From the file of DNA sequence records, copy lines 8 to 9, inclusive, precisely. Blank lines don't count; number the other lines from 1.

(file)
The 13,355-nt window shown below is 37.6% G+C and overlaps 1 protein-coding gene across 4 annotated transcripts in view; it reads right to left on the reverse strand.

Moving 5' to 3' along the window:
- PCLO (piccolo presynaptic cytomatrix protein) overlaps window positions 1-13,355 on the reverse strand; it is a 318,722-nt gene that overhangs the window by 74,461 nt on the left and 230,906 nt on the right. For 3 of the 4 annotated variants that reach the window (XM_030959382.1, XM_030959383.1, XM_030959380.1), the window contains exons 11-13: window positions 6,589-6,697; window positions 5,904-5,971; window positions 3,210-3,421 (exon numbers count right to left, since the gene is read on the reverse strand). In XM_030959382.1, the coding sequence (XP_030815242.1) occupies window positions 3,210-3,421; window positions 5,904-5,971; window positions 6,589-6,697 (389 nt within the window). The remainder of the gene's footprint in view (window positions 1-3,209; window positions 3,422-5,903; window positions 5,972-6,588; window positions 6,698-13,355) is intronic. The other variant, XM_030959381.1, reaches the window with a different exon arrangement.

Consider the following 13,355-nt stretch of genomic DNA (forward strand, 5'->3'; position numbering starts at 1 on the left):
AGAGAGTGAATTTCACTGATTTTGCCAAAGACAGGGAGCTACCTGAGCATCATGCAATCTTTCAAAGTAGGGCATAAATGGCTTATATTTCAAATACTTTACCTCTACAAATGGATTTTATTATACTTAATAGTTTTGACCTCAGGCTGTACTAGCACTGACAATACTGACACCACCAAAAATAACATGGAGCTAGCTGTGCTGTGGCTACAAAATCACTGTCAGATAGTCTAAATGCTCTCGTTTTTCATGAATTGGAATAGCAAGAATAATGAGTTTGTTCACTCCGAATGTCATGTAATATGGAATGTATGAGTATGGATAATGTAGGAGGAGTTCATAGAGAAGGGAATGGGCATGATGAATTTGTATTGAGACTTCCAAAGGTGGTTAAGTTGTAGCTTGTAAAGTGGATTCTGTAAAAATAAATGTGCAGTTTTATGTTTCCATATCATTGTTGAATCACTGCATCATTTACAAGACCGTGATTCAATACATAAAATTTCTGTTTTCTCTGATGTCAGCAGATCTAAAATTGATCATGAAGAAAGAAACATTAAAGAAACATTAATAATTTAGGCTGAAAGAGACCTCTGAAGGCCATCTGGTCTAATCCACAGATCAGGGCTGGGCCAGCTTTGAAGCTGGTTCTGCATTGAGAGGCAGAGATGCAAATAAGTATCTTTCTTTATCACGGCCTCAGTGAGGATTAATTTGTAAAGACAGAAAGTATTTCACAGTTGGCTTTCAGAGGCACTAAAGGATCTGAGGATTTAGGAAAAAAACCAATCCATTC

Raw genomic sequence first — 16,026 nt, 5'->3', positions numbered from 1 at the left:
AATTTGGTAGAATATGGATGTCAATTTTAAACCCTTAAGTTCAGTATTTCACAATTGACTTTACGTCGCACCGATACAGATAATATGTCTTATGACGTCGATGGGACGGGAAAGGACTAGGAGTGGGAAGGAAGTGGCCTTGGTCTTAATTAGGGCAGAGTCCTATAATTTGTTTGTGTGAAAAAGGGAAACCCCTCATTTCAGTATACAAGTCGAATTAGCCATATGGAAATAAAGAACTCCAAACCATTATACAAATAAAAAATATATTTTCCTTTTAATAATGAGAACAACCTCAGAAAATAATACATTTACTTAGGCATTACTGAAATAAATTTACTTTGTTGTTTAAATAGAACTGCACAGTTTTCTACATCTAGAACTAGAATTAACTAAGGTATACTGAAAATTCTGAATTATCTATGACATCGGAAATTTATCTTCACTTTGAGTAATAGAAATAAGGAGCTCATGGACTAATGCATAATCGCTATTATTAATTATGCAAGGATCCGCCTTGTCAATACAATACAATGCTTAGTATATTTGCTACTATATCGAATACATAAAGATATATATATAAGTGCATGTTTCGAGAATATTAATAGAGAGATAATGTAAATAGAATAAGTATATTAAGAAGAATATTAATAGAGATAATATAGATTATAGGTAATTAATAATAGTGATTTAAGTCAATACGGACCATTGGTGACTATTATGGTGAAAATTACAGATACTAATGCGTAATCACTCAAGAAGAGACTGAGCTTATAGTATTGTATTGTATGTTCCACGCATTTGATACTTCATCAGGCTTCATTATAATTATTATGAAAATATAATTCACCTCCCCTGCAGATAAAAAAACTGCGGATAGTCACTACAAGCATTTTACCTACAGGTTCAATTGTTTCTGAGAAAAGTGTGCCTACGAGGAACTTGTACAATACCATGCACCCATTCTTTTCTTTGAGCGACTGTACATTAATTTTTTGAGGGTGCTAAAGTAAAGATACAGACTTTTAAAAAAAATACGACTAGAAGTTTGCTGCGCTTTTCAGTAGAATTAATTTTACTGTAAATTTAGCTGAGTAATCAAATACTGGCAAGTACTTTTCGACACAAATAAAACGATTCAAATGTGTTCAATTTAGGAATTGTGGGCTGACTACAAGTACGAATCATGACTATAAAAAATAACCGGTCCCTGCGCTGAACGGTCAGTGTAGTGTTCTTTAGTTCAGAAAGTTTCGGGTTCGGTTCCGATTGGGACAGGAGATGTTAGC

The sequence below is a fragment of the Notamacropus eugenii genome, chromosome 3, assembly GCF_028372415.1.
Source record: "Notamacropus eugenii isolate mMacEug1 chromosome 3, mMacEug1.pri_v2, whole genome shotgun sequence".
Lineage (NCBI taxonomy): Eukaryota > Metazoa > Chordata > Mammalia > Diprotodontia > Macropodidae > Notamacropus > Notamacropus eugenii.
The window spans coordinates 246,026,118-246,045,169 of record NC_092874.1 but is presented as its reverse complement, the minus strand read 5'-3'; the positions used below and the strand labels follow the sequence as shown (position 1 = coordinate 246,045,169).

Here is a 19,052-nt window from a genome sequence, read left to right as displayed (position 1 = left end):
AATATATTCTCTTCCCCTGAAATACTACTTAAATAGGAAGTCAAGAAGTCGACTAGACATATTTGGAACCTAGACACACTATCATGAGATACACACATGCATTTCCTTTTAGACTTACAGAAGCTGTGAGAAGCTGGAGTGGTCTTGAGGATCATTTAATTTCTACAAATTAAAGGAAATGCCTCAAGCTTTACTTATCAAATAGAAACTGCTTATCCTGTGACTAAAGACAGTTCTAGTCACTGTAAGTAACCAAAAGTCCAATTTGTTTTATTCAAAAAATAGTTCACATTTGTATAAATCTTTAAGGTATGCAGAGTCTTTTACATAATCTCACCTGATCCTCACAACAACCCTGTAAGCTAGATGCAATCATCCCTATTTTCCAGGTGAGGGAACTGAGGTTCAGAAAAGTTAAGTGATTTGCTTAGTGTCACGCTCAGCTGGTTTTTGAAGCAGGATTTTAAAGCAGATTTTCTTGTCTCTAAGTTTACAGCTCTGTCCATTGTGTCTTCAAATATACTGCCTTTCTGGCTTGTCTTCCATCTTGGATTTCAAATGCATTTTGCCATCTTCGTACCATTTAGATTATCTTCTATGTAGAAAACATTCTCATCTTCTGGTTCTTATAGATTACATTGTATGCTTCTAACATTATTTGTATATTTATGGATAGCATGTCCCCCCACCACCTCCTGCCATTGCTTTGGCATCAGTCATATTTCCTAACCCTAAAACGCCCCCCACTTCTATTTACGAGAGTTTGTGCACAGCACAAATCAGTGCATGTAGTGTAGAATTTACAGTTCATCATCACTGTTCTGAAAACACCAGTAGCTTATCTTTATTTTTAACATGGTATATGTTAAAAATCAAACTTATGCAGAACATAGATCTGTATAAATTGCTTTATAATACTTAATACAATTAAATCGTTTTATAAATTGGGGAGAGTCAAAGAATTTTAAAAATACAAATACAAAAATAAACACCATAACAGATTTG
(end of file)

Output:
The sequence below is a fragment of the Notamacropus eugenii genome, chromosome 3, assembly GCF_028372415.1.
Source record: "Notamacropus eugenii isolate mMacEug1 chromosome 3, mMacEug1.pri_v2, whole genome shotgun sequence".